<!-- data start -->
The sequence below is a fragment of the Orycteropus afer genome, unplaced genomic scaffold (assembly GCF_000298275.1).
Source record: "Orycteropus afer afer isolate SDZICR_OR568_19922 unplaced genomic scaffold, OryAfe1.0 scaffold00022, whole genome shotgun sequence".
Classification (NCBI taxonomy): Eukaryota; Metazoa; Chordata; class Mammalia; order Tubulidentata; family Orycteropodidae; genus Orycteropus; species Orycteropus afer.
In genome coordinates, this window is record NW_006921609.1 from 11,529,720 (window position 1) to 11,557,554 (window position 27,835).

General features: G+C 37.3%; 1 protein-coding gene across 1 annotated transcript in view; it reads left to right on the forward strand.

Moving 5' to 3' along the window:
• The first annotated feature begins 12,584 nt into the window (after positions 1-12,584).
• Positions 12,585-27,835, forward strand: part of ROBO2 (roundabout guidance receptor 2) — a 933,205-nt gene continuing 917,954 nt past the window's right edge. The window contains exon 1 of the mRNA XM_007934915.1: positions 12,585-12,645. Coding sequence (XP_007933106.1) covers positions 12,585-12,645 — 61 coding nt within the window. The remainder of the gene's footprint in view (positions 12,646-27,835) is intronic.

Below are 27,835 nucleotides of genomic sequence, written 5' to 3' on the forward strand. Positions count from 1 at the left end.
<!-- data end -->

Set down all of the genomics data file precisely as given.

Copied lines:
The sequence below is a fragment of the Orycteropus afer genome, unplaced genomic scaffold (assembly GCF_000298275.1).
Source record: "Orycteropus afer afer isolate SDZICR_OR568_19922 unplaced genomic scaffold, OryAfe1.0 scaffold00022, whole genome shotgun sequence".
Classification (NCBI taxonomy): Eukaryota; Metazoa; Chordata; class Mammalia; order Tubulidentata; family Orycteropodidae; genus Orycteropus; species Orycteropus afer.
In genome coordinates, this window is record NW_006921609.1 from 11,529,720 (window position 1) to 11,557,554 (window position 27,835).

General features: G+C 37.3%; 1 protein-coding gene across 1 annotated transcript in view; it reads left to right on the forward strand.

Moving 5' to 3' along the window:
• The first annotated feature begins 12,584 nt into the window (after positions 1-12,584).
• Positions 12,585-27,835, forward strand: part of ROBO2 (roundabout guidance receptor 2) — a 933,205-nt gene continuing 917,954 nt past the window's right edge. The window contains exon 1 of the mRNA XM_007934915.1: positions 12,585-12,645. Coding sequence (XP_007933106.1) covers positions 12,585-12,645 — 61 coding nt within the window. The remainder of the gene's footprint in view (positions 12,646-27,835) is intronic.

Below are 27,835 nucleotides of genomic sequence, written 5' to 3' on the forward strand. Positions count from 1 at the left end.